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Woollard D.C.,New Hill | Macfadzean C.,New Zealand Laboratory Services Ltd | Indyk H.E.,Fonterra Cooperative Group Ltd | McMahon A.,Wyeth Nutrition | Christiansen S.,Perrigo Nutritionals PBM Products
International Dairy Journal | Year: 2014

A gas chromatography-flame ionisation detection method was developed to establish the content of myo-inositol in milk powders and infant formulations subsequent to formation of the volatile trialkylsilyl derivative. Samples were prepared by acid digestion, thereby releasing inositol from its multiple bound forms. A digestion time of 4h at 114°C was sufficient to hydrolyse potentially interfering carbohydrates and quantitatively recover bound inositol from milk-based products. Single laboratory method validation showed a within-day relative standard deviation (RSDr) of 5.9% and between-day relative standard deviation (RSDiR) of 9.6%. A between-laboratory (n=7) collaborative study yielded an average reproducibility (RSDR) of 12.8%, considered fit-for-purpose as a quality control method for milk-based infant formulations. Soy-based products, containing significant inositol hexaphosphate (IP6, phytic acid), required 32h for release of all inositol. Although current regulations do not specify the inclusion of IP6 in an inositol measurement, the current method allows for its discrimination if present. © 2014 Elsevier Ltd.


Andrewes P.,Fonterra Cooperative Group Ltd | Kelly M.,North Carolina State University | Vardhanabhuti B.,University of Missouri | Foegeding E.A.,North Carolina State University
International Dairy Journal | Year: 2011

Whey proteins in acidic beverages (pH < 4.5) are astringent, producing a dry mouth-feel. Astringency is thought to be caused by interaction of food components with saliva, often leading to aggregate formation. Such interactions decrease saliva lubrication, form rough particles, and probably increase friction on oral surfaces - changing mouth-feel. Dynamic in vitro models were constructed to reproduce the likely interaction of whey proteins with saliva in the mouth during the course of beverage ingestion. Aggregate formation in the models was examined for numerous whey protein solutions under different conditions. Trends observed in the models were consistent with previous reported sensory evaluations of whey protein astringency. For example, maximum turbidity changed little in the models with increasing protein concentration, consistent with literature describing little increase in astringency with increasing protein concentration. Modelling mouth conditions, to measure protein-saliva interactions, related to astringency better than mixing saliva and protein in simple ratios. © 2011 Elsevier Ltd.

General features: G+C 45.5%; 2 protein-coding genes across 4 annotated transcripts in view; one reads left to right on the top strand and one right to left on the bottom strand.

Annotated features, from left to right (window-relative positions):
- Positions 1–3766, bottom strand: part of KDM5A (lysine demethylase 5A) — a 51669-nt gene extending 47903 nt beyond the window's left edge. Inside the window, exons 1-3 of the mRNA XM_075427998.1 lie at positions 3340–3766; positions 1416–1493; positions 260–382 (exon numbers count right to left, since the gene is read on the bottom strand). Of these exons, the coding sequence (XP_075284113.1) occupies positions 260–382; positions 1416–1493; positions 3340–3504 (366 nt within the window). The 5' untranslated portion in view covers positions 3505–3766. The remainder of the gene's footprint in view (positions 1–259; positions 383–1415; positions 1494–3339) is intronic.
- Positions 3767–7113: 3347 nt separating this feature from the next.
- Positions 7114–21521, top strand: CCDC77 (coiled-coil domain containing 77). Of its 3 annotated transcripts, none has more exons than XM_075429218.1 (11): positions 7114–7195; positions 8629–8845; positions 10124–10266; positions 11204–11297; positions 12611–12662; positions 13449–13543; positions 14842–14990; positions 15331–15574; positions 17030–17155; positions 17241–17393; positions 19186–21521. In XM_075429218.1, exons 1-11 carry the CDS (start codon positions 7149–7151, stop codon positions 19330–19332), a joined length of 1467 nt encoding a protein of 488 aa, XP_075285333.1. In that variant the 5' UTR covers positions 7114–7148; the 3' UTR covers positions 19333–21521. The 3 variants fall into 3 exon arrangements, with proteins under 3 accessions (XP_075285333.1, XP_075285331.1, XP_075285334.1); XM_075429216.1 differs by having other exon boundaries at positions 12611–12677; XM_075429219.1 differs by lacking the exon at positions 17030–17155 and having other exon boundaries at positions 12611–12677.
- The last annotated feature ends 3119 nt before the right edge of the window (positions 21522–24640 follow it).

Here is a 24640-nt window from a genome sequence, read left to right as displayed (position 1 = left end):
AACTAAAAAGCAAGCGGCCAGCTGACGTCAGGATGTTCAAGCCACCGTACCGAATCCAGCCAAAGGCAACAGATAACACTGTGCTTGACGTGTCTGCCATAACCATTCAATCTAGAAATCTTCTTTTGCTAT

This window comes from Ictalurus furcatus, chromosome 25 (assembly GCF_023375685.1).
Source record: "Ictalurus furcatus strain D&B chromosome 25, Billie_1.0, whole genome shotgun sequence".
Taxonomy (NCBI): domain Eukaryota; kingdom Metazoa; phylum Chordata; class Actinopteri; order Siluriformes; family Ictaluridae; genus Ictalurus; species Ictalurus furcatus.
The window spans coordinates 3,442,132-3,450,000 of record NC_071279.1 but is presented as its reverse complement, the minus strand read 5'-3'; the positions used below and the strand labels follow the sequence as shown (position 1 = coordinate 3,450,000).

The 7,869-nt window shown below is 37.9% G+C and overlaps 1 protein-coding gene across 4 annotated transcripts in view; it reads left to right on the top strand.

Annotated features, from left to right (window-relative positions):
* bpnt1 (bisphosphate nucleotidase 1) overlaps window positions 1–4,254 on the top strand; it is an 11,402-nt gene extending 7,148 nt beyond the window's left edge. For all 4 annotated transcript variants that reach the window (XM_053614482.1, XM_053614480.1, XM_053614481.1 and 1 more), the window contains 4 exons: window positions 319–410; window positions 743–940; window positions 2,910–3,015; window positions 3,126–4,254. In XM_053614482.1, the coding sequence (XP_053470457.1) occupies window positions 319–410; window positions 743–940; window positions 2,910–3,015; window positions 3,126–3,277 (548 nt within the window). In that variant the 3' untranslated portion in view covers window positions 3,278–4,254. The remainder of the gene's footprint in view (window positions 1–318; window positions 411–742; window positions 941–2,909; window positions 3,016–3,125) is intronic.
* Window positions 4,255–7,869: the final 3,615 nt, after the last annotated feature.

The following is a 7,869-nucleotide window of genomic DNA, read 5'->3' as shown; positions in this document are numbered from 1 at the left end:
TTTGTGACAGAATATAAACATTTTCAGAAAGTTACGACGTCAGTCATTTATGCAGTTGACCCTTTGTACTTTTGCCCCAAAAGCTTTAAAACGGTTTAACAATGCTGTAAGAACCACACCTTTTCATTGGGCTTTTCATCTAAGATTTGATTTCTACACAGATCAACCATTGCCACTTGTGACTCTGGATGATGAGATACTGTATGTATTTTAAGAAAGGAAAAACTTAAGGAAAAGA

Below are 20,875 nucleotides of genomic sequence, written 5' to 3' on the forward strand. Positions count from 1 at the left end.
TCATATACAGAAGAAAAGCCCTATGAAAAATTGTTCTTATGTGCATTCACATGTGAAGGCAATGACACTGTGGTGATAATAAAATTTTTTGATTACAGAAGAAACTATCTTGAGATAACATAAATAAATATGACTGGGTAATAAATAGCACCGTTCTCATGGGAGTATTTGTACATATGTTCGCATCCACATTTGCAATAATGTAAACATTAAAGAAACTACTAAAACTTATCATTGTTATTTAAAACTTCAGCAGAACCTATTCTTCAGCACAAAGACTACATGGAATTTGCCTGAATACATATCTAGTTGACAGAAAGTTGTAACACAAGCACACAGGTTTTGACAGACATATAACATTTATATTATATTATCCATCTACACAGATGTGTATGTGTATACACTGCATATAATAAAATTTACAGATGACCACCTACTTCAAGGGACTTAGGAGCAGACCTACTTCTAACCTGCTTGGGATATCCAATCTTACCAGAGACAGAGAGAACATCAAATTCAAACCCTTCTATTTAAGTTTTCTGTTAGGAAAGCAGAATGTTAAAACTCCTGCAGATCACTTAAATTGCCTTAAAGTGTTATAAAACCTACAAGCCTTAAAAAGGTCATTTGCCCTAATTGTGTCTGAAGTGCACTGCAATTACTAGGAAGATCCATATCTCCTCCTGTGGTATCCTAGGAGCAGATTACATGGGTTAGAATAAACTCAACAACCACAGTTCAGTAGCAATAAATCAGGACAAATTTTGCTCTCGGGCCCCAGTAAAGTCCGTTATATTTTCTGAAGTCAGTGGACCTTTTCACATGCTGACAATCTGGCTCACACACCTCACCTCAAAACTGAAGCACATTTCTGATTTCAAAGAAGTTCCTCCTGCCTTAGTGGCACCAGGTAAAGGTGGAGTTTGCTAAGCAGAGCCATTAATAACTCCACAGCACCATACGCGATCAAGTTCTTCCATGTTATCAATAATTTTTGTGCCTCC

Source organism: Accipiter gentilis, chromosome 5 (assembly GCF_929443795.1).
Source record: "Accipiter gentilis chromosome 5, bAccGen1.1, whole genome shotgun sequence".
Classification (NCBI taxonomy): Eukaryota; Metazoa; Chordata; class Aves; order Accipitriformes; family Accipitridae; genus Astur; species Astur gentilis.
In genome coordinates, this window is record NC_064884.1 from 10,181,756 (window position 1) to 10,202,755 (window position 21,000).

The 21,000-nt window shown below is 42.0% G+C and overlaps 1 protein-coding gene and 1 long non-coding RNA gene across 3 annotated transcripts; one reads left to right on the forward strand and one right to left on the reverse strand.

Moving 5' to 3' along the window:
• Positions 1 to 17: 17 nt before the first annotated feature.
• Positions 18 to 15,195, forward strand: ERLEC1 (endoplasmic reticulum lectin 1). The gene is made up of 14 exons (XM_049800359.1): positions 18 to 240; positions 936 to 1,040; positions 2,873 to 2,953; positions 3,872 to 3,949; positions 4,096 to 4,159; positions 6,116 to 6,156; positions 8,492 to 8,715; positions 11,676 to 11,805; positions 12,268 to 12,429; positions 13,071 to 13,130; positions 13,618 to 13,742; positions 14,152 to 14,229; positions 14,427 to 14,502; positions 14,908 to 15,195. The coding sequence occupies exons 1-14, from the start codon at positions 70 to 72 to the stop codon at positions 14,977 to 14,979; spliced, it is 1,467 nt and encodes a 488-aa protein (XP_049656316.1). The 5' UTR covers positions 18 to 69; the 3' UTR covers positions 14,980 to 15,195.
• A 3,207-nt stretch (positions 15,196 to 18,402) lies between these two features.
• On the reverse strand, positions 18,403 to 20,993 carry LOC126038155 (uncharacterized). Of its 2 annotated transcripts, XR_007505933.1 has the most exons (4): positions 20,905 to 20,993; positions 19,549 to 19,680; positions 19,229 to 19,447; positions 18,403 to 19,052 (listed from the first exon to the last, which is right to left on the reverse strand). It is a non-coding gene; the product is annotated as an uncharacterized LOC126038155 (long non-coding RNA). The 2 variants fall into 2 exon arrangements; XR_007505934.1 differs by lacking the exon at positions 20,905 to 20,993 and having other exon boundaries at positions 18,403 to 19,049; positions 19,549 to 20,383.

Woollard D.C.,New Hill | Bensch A.,New Zealand Laboratory Services | Indyk H.,Fonterra Cooperative Group Ltd | McMahon A.,Wyeth Nutrition
Food Chemistry | Year: 2016

An HPLC method is described using normal phase conditions with an unbonded silica column to determine concentrations of supplementary vitamin A and vitamin E esters and β-carotene in infant formulae. The method utilises selective dual-channel fluoresence for vitamins A and E and visible absorbance for β-carotene. An attribute of the method is the use of retinol propionate, α-tocopheryl propionate and all-E-β-apo-8′-carotenoic acid ethyl ester internal standards to compensate for analytical variations associated with these labile vitamins. Extraction is performed without saponification, with the aid of protease to remove vitamin encaspsulation and facilitate vitamin partition into hydrocarbon solvent. Figures of merit indicate the method is suitable for its intended purpose in the highly regulated infant formula environment, including liquid formulations. The method is extendable to whole milk powders where total vitamin A content data can be calculated by summing the innate long-chain vitamin A esters with the added esters. © 2015 Elsevier Ltd.


Woollard D.C.,Cawthron Institute | Indyk H.E.,Fonterra Cooperative Group Ltd
International Dairy Journal | Year: 2014

A manual method is described for the determination of nitrate and nitrite in milk and milk powders that is intended to provide an alternative to conventional manual methods accomplished by cadmium reduction. Reduction of nitrate is performed in solution utilising vanadium (III) and quantitation achieved by concurrent reaction with Griess reagent. Performance data are acceptable in terms of precision and accuracy, repeatability being about 6% and intermediate precision at 8% for both analytes, providing the limit of detection is not approached. Limit of quantitation is 0.1mgkg-1 for both analytes. © 2013.


Gill B.D.,Fonterra Cooperative Group Ltd | Indyk H.E.,Fonterra Cooperative Group Ltd | Blake C.J.,Nestle | Konings E.J.M.,Nestle | And 2 more authors.
Journal of AOAC International | Year: 2015

Methods under consideration as part of the AOAC Stakeholder Panel on Infant Formula and Adult Nutritionals process are to be evaluated against a set of Standard Method Performance RequirementsSM (SMPRs) via peer review by an expert review panel (ERP). A validation protocol and a checklist have been developed to assist the ERP to evaluate experimental data and to compare multiple candidate methods for each nutrient. Method performance against validation parameters mandated in the SMPRs as well as additional criteria are to be scored, with the method selected by the ERP proceeding to multilaboratory study prior to Final Action approval. These methods are intended to be used by the infant formula industry for the purposes of dispute resolution.

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